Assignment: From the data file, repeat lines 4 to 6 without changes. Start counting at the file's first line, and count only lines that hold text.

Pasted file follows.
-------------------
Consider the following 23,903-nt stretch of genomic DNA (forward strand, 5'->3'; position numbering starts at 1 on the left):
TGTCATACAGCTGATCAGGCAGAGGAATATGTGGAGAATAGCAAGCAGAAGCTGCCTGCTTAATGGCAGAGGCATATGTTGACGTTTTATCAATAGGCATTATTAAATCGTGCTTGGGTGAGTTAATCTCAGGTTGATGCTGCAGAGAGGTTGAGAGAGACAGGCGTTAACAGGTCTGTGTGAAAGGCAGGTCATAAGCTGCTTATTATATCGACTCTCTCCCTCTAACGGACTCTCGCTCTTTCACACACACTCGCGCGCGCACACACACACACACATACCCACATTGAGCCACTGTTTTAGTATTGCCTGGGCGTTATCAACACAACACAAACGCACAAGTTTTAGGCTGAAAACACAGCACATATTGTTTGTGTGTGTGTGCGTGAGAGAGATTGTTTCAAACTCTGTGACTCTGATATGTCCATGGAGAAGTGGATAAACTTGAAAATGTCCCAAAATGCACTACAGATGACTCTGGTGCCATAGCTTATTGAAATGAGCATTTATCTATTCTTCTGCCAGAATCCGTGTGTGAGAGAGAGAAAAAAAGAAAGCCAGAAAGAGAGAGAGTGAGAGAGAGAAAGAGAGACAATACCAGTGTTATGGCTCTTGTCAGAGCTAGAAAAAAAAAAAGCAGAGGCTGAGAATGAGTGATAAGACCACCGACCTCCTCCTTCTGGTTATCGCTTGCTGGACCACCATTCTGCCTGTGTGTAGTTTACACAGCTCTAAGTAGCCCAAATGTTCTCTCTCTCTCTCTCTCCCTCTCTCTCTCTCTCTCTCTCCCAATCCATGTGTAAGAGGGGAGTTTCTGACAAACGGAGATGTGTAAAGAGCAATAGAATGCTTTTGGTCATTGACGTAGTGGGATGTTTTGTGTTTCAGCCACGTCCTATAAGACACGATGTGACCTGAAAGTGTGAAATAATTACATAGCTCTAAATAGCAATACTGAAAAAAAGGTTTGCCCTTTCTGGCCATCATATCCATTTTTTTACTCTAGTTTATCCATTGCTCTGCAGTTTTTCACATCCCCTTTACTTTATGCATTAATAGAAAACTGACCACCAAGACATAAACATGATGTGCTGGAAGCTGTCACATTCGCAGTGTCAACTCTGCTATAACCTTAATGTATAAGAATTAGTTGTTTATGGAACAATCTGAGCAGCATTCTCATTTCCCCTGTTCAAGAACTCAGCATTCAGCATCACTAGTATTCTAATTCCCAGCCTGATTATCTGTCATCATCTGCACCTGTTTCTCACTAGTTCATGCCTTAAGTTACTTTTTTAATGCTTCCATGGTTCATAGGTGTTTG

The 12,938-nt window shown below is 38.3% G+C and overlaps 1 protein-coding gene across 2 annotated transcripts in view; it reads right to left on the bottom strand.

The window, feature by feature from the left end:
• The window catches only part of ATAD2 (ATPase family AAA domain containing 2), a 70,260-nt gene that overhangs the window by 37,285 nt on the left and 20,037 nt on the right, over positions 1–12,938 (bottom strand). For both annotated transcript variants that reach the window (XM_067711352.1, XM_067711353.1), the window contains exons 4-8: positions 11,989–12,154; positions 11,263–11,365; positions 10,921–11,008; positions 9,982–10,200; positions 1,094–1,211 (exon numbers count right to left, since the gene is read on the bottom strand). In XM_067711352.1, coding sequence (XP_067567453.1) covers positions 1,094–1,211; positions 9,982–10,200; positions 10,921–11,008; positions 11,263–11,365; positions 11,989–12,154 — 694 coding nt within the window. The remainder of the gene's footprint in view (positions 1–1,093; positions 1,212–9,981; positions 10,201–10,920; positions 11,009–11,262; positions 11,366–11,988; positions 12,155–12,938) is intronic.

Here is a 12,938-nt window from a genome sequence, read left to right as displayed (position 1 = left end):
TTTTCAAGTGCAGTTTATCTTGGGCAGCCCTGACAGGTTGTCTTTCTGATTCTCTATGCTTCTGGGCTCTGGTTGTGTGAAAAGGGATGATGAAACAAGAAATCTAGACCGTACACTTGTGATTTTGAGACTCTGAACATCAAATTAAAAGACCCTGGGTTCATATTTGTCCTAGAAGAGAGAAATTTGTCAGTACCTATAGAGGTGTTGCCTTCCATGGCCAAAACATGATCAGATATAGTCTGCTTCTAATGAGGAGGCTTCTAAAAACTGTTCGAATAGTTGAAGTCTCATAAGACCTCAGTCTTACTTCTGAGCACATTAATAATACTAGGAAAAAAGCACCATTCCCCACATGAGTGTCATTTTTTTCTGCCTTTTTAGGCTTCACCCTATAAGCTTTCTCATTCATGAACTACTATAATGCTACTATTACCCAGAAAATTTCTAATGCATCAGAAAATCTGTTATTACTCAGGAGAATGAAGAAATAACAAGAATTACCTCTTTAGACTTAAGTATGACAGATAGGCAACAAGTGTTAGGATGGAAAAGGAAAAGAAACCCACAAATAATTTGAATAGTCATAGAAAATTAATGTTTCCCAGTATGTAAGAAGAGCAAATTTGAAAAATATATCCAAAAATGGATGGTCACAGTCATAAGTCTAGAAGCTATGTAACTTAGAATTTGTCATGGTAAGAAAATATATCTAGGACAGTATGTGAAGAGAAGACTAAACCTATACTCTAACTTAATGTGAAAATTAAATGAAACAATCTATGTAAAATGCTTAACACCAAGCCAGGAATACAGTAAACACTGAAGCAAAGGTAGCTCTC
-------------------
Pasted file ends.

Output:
The window, feature by feature from the left end:
• The window catches only part of ATAD2 (ATPase family AAA domain containing 2), a 70,260-nt gene that overhangs the window by 37,285 nt on the left and 20,037 nt on the right, over positions 1–12,938 (bottom strand). For both annotated transcript variants that reach the window (XM_067711352.1, XM_067711353.1), the window contains exons 4-8: positions 11,989–12,154; positions 11,263–11,365; positions 10,921–11,008; positions 9,982–10,200; positions 1,094–1,211 (exon numbers count right to left, since the gene is read on the bottom strand). In XM_067711352.1, coding sequence (XP_067567453.1) covers positions 1,094–1,211; positions 9,982–10,200; positions 10,921–11,008; positions 11,263–11,365; positions 11,989–12,154 — 694 coding nt within the window. The remainder of the gene's footprint in view (positions 1–1,093; positions 1,212–9,981; positions 10,201–10,920; positions 11,009–11,262; positions 11,366–11,988; positions 12,155–12,938) is intronic.

Here is a 12,938-nt window from a genome sequence, read left to right as displayed (position 1 = left end):